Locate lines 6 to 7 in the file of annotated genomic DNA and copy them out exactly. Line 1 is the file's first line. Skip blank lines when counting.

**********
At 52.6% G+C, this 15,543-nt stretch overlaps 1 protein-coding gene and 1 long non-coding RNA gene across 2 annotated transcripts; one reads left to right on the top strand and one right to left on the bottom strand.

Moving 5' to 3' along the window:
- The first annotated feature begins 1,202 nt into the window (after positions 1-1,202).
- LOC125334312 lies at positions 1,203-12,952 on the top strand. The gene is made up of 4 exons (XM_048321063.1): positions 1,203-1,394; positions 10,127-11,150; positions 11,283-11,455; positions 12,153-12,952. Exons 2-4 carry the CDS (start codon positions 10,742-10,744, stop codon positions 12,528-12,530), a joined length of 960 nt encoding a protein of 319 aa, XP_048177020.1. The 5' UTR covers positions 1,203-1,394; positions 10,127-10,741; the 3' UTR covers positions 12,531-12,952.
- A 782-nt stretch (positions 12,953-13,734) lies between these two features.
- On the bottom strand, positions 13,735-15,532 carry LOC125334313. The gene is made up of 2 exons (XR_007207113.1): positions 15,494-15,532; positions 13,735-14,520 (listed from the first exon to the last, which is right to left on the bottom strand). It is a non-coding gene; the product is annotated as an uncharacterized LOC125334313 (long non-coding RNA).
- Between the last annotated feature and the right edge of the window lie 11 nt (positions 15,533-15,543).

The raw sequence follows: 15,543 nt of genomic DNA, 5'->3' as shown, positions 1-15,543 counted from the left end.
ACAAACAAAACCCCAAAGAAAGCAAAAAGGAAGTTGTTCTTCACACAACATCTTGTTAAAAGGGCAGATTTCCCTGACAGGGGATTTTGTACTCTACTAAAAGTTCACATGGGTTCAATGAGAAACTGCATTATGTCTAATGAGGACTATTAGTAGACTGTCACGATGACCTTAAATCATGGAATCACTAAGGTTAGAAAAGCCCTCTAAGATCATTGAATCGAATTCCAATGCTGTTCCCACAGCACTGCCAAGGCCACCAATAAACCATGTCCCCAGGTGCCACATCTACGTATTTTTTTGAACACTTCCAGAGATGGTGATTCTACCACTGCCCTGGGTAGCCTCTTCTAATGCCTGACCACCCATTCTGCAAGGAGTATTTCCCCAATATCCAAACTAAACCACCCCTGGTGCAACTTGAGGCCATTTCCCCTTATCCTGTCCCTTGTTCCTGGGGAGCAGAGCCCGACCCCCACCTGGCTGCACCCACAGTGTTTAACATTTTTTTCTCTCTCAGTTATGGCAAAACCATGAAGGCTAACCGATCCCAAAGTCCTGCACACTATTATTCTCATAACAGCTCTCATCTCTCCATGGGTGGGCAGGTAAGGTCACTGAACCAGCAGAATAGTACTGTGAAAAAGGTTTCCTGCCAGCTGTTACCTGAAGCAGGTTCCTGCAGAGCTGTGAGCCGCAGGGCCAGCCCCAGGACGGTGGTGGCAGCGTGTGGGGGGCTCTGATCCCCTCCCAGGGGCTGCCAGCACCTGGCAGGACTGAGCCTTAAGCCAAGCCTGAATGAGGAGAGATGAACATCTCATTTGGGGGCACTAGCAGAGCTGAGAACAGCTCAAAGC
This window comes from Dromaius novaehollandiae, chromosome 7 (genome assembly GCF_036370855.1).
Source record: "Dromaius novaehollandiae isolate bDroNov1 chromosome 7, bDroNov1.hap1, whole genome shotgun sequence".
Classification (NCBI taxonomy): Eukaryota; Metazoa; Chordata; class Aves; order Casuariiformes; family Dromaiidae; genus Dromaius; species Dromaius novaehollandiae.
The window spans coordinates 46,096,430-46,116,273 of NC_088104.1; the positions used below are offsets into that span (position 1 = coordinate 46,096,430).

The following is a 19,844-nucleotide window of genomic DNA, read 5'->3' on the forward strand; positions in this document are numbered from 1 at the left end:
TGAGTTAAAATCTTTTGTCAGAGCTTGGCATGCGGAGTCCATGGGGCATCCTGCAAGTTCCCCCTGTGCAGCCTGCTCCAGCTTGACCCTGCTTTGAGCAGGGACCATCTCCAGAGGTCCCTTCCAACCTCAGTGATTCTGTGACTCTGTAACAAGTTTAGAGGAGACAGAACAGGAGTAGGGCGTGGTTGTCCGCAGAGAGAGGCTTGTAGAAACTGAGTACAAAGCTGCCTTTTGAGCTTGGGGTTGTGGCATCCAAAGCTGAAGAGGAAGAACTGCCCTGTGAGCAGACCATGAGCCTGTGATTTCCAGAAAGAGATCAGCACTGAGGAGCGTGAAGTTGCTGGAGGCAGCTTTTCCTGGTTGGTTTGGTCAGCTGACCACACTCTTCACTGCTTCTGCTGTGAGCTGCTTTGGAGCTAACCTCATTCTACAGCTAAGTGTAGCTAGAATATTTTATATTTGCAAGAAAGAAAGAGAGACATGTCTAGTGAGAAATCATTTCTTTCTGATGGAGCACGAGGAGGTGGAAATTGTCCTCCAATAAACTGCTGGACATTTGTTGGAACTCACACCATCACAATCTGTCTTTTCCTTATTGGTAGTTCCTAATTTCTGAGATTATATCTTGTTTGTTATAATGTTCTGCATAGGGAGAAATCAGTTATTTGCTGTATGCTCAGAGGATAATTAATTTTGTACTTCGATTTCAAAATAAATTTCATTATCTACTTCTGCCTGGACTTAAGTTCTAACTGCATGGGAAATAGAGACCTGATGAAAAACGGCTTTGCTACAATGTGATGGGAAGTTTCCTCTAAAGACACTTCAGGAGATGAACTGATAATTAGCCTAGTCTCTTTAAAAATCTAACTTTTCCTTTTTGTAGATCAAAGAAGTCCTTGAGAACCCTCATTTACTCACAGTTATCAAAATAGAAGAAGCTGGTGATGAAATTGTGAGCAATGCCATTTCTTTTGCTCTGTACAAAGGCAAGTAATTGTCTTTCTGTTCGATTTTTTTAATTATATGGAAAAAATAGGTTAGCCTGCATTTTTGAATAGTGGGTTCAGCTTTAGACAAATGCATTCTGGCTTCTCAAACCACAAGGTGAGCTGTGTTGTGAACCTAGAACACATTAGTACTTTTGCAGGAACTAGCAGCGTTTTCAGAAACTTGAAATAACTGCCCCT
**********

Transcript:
- On the bottom strand, positions 13,735-15,532 carry LOC125334313. The gene is made up of 2 exons (XR_007207113.1): positions 15,494-15,532; positions 13,735-14,520 (listed from the first exon to the last, which is right to left on the bottom strand). It is a non-coding gene; the product is annotated as an uncharacterized LOC125334313 (long non-coding RNA).
- Between the last annotated feature and the right edge of the window lie 11 nt (positions 15,533-15,543).